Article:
On June 30, 2021, the Pennsylvania Supreme Court overturned Cosby’s convictions. The decision stated that, prior to testifying in the Constand case, Cosby had been reliant on an unwritten promise that district attorney Bruce Castor had made to not prosecute him.

  3. Mano Singham says

    cartomancer @#1,

    As I read it, Giuffre seems to have signed away her own rights to pursue civil actions against anyone who falls into the classifications listed. I suspect that that may be legal since she is only binding herself, unless she can show that there was some level of coercion involved.

    But I don’t think it will shield Andrew, Dershowitz and others against criminal charges brought by the state or by civil suits brought by other victims.

    Intransitive @#2,

    I am not sure if this agreement constitutes an NDA, since it is part of a court-approved settlement.

  4. lanir says

    So… Why did the very first detail the article mentioned about the suit have to do with how much money she got? Is that really the most important or relevant thing about it that would apply to current events? Of course it isn’t. It’s just a sneaky way to influence how you read the story.

    If they really wanted to include that it could have been listed in the last few paragraphs where they summarize details to make sure you have the whole picture, such as the verdict in the case against Ghislaine Maxwell. Instead, they want you to filter the whole story through a lens of greed. The extremely ugly implied question is whether she’s been paid quite enough already for being abused. It starts you out on a footing of judging her rather than the people she’s accusing or the evidence she’s presenting for her claims.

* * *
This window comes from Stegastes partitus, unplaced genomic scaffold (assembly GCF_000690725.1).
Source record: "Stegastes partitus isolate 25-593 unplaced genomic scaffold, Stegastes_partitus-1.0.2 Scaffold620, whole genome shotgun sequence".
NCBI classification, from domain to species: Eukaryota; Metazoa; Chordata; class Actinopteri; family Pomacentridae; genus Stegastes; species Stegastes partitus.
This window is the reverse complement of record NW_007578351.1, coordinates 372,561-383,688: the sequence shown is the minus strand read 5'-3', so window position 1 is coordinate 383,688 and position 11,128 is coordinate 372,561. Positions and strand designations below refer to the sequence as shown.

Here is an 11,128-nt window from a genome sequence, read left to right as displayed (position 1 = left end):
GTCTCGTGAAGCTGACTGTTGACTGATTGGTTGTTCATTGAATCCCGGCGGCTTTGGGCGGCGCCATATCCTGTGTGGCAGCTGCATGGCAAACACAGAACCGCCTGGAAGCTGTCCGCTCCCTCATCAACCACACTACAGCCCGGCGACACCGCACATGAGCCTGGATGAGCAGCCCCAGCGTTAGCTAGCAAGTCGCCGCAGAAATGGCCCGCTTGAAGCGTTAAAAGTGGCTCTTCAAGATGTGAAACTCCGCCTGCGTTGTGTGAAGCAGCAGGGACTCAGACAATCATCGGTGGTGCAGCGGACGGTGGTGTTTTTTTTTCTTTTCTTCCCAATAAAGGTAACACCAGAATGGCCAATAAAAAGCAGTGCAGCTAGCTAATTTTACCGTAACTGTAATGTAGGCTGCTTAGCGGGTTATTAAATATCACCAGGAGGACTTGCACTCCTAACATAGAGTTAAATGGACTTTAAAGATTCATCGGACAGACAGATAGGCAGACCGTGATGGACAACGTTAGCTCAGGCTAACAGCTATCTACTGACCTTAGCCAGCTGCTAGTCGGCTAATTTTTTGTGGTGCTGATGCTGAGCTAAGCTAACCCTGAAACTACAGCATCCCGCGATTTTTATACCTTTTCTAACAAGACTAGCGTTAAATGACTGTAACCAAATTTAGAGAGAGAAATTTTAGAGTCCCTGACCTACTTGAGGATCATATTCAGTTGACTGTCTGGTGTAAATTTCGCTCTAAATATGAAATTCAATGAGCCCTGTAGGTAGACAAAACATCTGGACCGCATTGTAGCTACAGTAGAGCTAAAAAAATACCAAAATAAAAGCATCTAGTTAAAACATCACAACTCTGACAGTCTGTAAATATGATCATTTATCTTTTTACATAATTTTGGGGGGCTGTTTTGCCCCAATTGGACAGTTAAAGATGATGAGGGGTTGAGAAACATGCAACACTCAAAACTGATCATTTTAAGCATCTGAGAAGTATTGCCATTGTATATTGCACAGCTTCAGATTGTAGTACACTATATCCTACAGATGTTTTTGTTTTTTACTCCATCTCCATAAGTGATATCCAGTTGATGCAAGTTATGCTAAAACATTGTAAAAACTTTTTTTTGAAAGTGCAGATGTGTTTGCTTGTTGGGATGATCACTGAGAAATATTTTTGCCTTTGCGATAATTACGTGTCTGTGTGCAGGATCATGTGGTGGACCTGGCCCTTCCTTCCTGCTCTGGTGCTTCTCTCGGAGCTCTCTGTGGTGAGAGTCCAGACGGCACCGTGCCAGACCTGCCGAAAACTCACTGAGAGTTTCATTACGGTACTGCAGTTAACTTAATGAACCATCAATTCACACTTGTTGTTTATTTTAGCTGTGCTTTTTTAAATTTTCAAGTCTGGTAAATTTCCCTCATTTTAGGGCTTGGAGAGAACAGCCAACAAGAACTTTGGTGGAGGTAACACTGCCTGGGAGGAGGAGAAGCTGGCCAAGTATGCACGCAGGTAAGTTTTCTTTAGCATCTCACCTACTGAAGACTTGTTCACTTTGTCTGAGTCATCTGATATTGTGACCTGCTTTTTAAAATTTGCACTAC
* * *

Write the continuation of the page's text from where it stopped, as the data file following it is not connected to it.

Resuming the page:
Nothing presented in the article justifies promoting this viewpoint.

    As far as the Prince and his legal defense goes it looks like he chose to look like he’s almost certainly a pedophile to anyone with sense rather than support his frankly bizarre claims of innocence, spending time with his family (of course *eyeroll*), and non-sweatiness. I guess he thinks there are enough people lacking sense about to justify that approach.

  5. sonofrojblake says

    ” I don’t think it will shield Andrew, Dershowitz and others against criminal charges”

    The day Andy faces criminal charges for anything, anywhere, I’ll show my arse on Oxford Street

    He clearly doesn’t care how it looks any more. Avoiding civil liability is all that matters.

  6. sonofrojblake says

    @lanir, 5;

    Why did the very first detail the article mentioned about the suit have to do with how much money she got? Is that really the most important or relevant thing about it that would apply to current events?

    Actually there is a reasonable answer to that, which is -- the dollar amount she got is about the only detail of the “secret” agreement that wasn’t already common knowledge. It’s literally the only bit that’s “news”, tacky as that may seem.

  7. says


    The provision in question isn’t an NDA.

    If you slip and fall on ice at the doorstep of a hospital, you actually have a decent case for a negligence tort against the hospital. If you’re bumped into by the chief of surgery on his way out to lunch and then slip and fall on the ice, you have a decent case against the CoS.